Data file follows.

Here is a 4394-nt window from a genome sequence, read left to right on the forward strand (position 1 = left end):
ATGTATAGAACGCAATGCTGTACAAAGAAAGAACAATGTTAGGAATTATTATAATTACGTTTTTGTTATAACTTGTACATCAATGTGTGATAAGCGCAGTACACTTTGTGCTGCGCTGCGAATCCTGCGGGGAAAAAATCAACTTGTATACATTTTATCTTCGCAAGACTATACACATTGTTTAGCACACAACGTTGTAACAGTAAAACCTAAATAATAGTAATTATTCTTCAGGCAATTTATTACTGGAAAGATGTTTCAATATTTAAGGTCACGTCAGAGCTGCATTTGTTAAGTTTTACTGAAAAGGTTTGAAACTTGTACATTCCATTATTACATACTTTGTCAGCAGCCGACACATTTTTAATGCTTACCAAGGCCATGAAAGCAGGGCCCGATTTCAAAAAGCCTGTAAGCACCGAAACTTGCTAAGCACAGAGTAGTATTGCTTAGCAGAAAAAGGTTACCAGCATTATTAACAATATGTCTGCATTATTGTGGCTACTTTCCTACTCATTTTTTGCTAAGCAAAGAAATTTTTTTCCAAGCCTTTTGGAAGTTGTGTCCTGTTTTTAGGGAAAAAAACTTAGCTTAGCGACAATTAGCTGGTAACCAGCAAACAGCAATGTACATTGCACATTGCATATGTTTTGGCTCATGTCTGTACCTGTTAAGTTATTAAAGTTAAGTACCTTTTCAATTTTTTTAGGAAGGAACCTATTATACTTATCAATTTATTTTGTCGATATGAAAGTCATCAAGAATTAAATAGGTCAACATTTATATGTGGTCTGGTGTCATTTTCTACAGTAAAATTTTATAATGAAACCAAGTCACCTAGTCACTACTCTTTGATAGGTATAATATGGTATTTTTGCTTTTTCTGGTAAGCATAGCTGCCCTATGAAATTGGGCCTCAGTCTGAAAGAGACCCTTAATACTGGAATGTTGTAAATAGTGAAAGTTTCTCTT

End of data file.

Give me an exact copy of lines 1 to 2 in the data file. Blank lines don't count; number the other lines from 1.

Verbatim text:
Here is a 4394-nt window from a genome sequence, read left to right on the forward strand (position 1 = left end):
ATGTATAGAACGCAATGCTGTACAAAGAAAGAACAATGTTAGGAATTATTATAATTACGTTTTTGTTATAACTTGTACATCAATGTGTGATAAGCGCAGTACACTTTGTGCTGCGCTGCGAATCCTGCGGGGAAAAAATCAACTTGTATACATTTTATCTTCGCAAGACTATACACATTGTTTAGCACACAACGTTGTAACAGTAAAACCTAAATAATAGTAATTATTCTTCAGGCAATTTATTACTGGAAAGATGTTTCAATATTTAAGGTCACGTCAGAGCTGCATTTGTTAAGTTTTACTGAAAAGGTTTGAAACTTGTACATTCCATTATTACATACTTTGTCAGCAGCCGACACATTTTTAATGCTTACCAAGGCCATGAAAGCAGGGCCCGATTTCAAAAAGCCTGTAAGCACCGAAACTTGCTAAGCACAGAGTAGTATTGCTTAGCAGAAAAAGGTTACCAGCATTATTAACAATATGTCTGCATTATTGTGGCTACTTTCCTACTCATTTTTTGCTAAGCAAAGAAATTTTTTTCCAAGCCTTTTGGAAGTTGTGTCCTGTTTTTAGGGAAAAAAACTTAGCTTAGCGACAATTAGCTGGTAACCAGCAAACAGCAATGTACATTGCACATTGCATATGTTTTGGCTCATGTCTGTACCTGTTAAGTTATTAAAGTTAAGTACCTTTTCAATTTTTTTAGGAAGGAACCTATTATACTTATCAATTTATTTTGTCGATATGAAAGTCATCAAGAATTAAATAGGTCAACATTTATATGTGGTCTGGTGTCATTTTCTACAGTAAAATTTTATAATGAAACCAAGTCACCTAGTCACTACTCTTTGATAGGTATAATATGGTATTTTTGCTTTTTCTGGTAAGCATAGCTGCCCTATGAAATTGGGCCTCAGTCTGAAAGAGACCCTTAATACTGGAATGTTGTAAATAGTGAAAGTTTCTCTT